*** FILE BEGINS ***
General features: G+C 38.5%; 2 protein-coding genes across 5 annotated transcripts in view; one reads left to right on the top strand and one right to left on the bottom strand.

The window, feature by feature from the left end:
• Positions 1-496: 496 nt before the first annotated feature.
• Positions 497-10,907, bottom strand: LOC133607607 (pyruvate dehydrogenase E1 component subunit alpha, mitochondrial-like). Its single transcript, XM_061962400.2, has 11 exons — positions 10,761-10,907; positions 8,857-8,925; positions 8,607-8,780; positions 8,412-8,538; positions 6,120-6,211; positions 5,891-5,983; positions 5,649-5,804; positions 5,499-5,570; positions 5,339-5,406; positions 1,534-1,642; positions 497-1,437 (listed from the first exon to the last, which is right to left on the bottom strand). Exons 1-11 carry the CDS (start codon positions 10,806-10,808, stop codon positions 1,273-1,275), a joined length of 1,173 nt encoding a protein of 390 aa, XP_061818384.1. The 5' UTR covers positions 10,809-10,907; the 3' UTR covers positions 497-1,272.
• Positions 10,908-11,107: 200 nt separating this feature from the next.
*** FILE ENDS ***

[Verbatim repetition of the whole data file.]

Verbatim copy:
General features: G+C 38.5%; 2 protein-coding genes across 5 annotated transcripts in view; one reads left to right on the top strand and one right to left on the bottom strand.

The window, feature by feature from the left end:
• Positions 1-496: 496 nt before the first annotated feature.
• Positions 497-10,907, bottom strand: LOC133607607 (pyruvate dehydrogenase E1 component subunit alpha, mitochondrial-like). Its single transcript, XM_061962400.2, has 11 exons — positions 10,761-10,907; positions 8,857-8,925; positions 8,607-8,780; positions 8,412-8,538; positions 6,120-6,211; positions 5,891-5,983; positions 5,649-5,804; positions 5,499-5,570; positions 5,339-5,406; positions 1,534-1,642; positions 497-1,437 (listed from the first exon to the last, which is right to left on the bottom strand). Exons 1-11 carry the CDS (start codon positions 10,806-10,808, stop codon positions 1,273-1,275), a joined length of 1,173 nt encoding a protein of 390 aa, XP_061818384.1. The 5' UTR covers positions 10,809-10,907; the 3' UTR covers positions 497-1,272.
• Positions 10,908-11,107: 200 nt separating this feature from the next.